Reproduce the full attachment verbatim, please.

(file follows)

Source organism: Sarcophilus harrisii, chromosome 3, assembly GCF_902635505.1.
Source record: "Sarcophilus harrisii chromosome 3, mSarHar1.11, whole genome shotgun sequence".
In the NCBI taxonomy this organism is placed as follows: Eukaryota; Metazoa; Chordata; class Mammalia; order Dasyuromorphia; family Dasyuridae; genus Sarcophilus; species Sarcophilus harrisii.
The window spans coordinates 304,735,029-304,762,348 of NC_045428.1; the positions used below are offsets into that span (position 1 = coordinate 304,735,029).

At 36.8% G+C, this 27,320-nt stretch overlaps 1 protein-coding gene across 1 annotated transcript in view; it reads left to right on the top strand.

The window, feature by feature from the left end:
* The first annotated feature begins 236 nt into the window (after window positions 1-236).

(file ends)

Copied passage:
Source organism: Sarcophilus harrisii, chromosome 3, assembly GCF_902635505.1.
Source record: "Sarcophilus harrisii chromosome 3, mSarHar1.11, whole genome shotgun sequence".
In the NCBI taxonomy this organism is placed as follows: Eukaryota; Metazoa; Chordata; class Mammalia; order Dasyuromorphia; family Dasyuridae; genus Sarcophilus; species Sarcophilus harrisii.
The window spans coordinates 304,735,029-304,762,348 of NC_045428.1; the positions used below are offsets into that span (position 1 = coordinate 304,735,029).

At 36.8% G+C, this 27,320-nt stretch overlaps 1 protein-coding gene across 1 annotated transcript in view; it reads left to right on the top strand.

The window, feature by feature from the left end:
* The first annotated feature begins 236 nt into the window (after window positions 1-236).